Five days after a contractor damaged water and sewer lines that forced a community near Calgary to declare a state of emergency, repairs are underway.
On Oct. 21, the City of Cochrane revealed that an unnamed contractor, doing work to twin the town’s sewer line, “impacted” sewage and water lines while preparing to drill.
The two ruptures sent sewage and water into the Bow River, Cochrane and Calgary’s water source. The significant loss of water reduced the town’s water availability.
By Oct. 22, the sewage line break was contained via a temporary bypass, but the water line continued to flow.
But on Oct. 26, the water line rupture was isolated and the leak was being addressed.
According to Cochrane’s CAO Mike Derricott, the water and sewage brew that flowed into the Bow River was a “significant” amount.
This led to the town of about 35,000 residents declaring a state of emergency on Oct. 24.
“As a result of the water and wastewater incident on Saturday, Oct. 21 and the uncontrolled impacts to the town of Cochrane’s water reservoir supply, our water reservoirs are at critical levels,” said Shawn Polley, Cochrane’s fire chief said on Oct. 24. “These levels directly impact our ability to provide water to the community. If water consumption continues at the current levels, we anticipate that some communities may soon be without water.”
Residents had already been asked to conserve water because the leak disrupted the filling of Cochrane’s water reservoirs. Potable water was trucked into town from Calgary and Rocky View County.
“We do have a fairly complex water system in Cochrane, in part due to the topography when you have a valley and hills. Moving water up and down those requires a number of reservoirs,” Derricott said. “We currently have two reservoirs that we would consider to be at critical levels.”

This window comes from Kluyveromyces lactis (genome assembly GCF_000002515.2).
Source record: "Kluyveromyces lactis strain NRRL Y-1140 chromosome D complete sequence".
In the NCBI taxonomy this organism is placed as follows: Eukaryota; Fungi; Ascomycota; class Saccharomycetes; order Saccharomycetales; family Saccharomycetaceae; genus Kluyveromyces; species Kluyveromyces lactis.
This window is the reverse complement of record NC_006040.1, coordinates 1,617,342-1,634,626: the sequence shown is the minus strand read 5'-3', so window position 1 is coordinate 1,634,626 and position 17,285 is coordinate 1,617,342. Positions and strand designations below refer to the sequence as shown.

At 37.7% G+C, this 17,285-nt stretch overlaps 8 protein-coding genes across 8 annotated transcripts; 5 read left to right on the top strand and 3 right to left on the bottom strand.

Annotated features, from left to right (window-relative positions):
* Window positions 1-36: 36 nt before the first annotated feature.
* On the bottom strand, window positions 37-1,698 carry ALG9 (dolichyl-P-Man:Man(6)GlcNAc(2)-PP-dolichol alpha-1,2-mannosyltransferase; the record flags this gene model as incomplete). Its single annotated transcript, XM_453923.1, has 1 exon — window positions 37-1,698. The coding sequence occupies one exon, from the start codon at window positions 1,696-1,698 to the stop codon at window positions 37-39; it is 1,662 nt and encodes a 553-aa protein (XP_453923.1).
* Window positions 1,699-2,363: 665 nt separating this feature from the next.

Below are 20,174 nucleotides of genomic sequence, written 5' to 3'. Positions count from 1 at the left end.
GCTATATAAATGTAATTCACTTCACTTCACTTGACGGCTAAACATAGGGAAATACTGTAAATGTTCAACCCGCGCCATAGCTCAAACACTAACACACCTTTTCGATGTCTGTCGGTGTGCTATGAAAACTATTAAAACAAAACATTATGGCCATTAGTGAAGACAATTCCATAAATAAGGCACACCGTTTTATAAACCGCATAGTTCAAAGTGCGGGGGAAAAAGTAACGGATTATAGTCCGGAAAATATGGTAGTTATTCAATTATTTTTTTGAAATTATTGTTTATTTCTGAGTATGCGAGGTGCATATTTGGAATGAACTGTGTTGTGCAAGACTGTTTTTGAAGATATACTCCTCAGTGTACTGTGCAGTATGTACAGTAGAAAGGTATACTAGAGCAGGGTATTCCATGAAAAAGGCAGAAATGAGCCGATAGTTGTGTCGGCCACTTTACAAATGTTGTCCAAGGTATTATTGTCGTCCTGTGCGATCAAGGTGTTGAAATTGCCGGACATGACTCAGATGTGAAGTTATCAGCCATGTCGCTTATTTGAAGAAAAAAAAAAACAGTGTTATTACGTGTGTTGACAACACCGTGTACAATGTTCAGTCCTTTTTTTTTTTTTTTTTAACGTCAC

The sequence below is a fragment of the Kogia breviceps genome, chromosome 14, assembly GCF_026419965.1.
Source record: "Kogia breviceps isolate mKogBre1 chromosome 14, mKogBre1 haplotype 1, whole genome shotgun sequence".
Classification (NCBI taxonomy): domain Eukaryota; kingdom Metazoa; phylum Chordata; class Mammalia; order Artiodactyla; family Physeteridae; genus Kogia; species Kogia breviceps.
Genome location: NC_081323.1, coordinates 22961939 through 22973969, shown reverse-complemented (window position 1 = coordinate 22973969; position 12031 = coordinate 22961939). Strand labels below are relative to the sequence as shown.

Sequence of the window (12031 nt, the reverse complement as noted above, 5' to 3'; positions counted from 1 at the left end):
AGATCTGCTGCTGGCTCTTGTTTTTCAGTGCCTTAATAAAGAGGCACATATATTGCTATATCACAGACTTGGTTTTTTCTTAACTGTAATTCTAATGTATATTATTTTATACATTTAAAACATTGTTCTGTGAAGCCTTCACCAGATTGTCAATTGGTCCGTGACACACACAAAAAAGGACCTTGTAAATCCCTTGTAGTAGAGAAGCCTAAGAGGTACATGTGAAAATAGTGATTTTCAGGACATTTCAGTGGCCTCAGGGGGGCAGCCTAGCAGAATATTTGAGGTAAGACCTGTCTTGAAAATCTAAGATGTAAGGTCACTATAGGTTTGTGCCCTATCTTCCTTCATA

But instead of shutting down water supplies, the town opted to request mandatory water conservation via limiting bathing and laundry. The Spray Lake Sawmill was closed because it’s a big water consumer.
“There is a very significant process that follows if you depressurize a potable water system,” Derricott said. “You have to disinfect and flush and test before you can declare that water usable again and that could take a number of days to complete that process. So that is one of the main efforts we’re making is to avoid the need to have to go through that process.”
Derricott added even treated water from various locations is dissimilar due to the chemicals used in the water.
“Jurisdictions can use different processes and so part of the process has been to ensure that it’s safe to add the city of Calgary’s potable drinking water to our system and we’ve determined now that that will be an acceptable measure,” he said.
Dealing with the damaged line itself was a notable challenge.
That’s because the location of the line made repairs complicated, Cochrane Mayor Jeff Genung said.
The line got filled with water and crews couldn’t get down to the water line, he said.
Having a trench that wasn’t flooded with water became the priority.
“We know where the location of the break is, but in an ideal situation, when you have a water break, you’re able to operate valves, isolate the break and with the limited exposure, make the repair. This being a significant line, this has not been something we’ve been able to do yet,” Derricott said.
Regarding how the two lines were damaged, Derricott said, “We’re not prepared to comment on that other than that there was active work in the area and a line was impacted.”